The right to record your judicial committee meeting

by UnshackleTheChains 27 Replies latest watchtower beliefs

  • UnshackleTheChains


    We have often heard secret recordings online of JC hearings. But, what I would like to know is if individuals are entitled to the right of officially recording their Judicial hearings?

    For example. Supposing I was to attend a judicial committee and I explained up front that I would like to record the proceedings and then place a dictaphone on the table. Are the elders breaking the law by not allowing me the right to record the meeting?

    Any thoughts?

  • scratchme1010
    I would like to know is if individuals are entitled to the right of officially recording their Judicial hearings?

    I know that in my city is not legal to record the meeting without them knowing and consent. It may be different in other places, as it's a local city ordinance.

    You can do whatever the law allows you. As much as they claim that they are above that, it's made up bullshit. Your rights don't disappear just because they say so.

  • FedUpJW

    But, what I would like to know is if individuals are entitled to the right of officially recording their Judicial hearings?

    Sure you can...but the second the recorder comes out the judicial meeting will end.

  • jp1692

    UTC, there is a significant difference between whether or not someone has the "right" to do something and whether or not it is legal, which is not the question you asked.

    I would assert that we all have the right to record a JW judicial meeting even if it is illegal in your particular jurisdiction. In many locales, recordings must be explicitly approved and agreed to by all parties, so you better check before you plan to record a judicial committee meeting. Since JW elders will never agree to it, any recording would have to be done surreptitiously and without the permission of the elders. Therefore, if one were to secretly record a judicial meeting, they would be breaking the law in many jurisdictions. That, however, does NOT mean it is wrong.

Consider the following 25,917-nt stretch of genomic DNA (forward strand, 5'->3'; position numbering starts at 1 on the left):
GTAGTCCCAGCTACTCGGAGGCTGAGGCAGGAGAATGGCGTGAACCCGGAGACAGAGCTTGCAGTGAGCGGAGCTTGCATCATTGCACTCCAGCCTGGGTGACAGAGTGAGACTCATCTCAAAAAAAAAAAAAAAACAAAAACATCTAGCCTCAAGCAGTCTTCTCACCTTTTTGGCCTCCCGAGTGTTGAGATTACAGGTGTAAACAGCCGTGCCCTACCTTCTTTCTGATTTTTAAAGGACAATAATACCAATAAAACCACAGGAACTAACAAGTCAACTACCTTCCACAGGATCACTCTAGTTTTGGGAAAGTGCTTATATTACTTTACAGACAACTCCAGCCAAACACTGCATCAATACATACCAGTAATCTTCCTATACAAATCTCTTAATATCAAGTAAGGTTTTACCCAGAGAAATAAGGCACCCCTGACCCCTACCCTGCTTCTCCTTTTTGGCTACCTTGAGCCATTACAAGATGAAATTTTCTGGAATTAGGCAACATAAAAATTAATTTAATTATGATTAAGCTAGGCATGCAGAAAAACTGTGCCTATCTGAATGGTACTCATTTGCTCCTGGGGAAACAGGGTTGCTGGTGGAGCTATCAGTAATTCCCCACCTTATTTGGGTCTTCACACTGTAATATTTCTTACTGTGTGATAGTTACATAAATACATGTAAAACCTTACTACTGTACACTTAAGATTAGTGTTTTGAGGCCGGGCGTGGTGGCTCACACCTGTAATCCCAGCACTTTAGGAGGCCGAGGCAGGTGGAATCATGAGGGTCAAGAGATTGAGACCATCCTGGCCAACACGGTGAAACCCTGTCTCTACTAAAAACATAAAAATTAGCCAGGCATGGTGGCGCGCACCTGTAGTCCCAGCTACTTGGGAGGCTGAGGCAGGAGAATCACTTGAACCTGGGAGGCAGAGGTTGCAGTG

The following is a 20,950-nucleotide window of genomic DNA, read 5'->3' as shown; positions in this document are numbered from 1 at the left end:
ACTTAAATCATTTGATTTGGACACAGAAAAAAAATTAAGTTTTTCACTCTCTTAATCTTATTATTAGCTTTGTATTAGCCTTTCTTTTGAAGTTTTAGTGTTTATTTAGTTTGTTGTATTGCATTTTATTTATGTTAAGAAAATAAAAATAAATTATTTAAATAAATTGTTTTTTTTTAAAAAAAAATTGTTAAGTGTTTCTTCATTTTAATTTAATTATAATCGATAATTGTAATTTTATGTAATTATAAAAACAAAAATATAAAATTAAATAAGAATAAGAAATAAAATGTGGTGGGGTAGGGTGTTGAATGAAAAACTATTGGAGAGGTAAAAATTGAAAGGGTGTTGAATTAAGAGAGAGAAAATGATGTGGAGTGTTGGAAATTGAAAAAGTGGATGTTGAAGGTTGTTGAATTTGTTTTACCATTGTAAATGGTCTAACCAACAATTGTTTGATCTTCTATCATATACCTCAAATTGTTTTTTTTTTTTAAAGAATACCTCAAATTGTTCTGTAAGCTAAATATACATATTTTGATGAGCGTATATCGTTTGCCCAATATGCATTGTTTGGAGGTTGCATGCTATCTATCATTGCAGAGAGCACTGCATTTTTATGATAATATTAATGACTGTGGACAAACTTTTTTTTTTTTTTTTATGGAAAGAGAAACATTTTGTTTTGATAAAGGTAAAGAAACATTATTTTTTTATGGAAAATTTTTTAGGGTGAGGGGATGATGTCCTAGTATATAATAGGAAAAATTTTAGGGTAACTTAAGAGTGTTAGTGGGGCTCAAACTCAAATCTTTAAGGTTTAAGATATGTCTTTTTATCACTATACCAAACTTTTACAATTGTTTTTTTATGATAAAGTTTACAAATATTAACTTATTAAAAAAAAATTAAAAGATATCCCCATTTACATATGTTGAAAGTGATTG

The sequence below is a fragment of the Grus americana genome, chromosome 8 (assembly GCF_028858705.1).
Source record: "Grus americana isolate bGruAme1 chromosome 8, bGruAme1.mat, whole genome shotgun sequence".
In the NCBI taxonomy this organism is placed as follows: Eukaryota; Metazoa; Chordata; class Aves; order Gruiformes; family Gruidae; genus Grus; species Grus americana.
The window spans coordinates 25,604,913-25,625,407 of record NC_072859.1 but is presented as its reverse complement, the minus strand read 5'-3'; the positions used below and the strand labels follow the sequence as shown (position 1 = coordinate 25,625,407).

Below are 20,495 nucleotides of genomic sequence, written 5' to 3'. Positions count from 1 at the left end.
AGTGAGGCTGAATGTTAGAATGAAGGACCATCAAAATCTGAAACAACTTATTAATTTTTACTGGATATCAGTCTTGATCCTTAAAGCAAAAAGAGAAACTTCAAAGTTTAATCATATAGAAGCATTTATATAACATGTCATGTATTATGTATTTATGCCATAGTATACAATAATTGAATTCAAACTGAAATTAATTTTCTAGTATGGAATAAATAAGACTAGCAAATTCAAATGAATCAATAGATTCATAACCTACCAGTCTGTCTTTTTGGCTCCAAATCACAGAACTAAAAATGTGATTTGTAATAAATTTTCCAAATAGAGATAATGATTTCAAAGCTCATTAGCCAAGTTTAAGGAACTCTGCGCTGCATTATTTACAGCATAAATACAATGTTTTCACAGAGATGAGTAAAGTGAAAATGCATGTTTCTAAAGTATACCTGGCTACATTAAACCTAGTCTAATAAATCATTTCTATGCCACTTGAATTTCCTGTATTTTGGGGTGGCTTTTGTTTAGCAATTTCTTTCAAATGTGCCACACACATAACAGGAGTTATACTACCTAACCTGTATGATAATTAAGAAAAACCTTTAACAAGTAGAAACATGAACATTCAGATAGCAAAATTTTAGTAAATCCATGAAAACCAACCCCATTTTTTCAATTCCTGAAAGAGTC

But whenever an individual commits a deliberate, intentional act of civil disobedience and breaks a law because they think it is wrong, they also better be prepared to accept the possible consequences. This could possibly mean fines and or jail time. But frankly I think that's a pretty remote possibility given the circumstances. (But this is must my opinion and is explicitly NOT meant to be legal advice!)

    Here, for your reading pleasure and edification, is an older thread that explores both HOW to record a judicial meeting as well as various reasons WHY and/or why you may not want to do that.


  • jp1692

    Follow-up to my previous post: Why not "Just say no!" to the meeting, refuse to go and be done with the whole mess?

  • Bobcat

    Here is a web page, with some links, that help with your question.

  • Nathan Natas
    Nathan Natas

    As scratchme1010 said, it is a matter of local law. There really is no such thing as "universal rights."

    When a person becomes a JW by submitting to the ritual baptism and answering "YES" to the questions asked them, they become members of a closed society and have agreed to abide by the laws of that closed society.

    Break those laws and unleash "sturm und drang".

  • Giordano

    Obedience is more important then faith in the JW Congregation. And most Elders being pretty ignorant and petty never want to hear their stupidity recorded. But they certainly enjoy all the detailed sexual questions they get to ask.

  • UnshackleTheChains

    Hey folks. Thanks for the replies, including the links. Very helpful 😉

  • purrpurr

    As I understand it, you can record whatever you want, its only if you plan to use that in a court of law that you need to get permission first. Even then the judge's these days will sometimes allow it if it's vital evidence

    Think about all the cctv etc that records you... they don't ask your permission do they?

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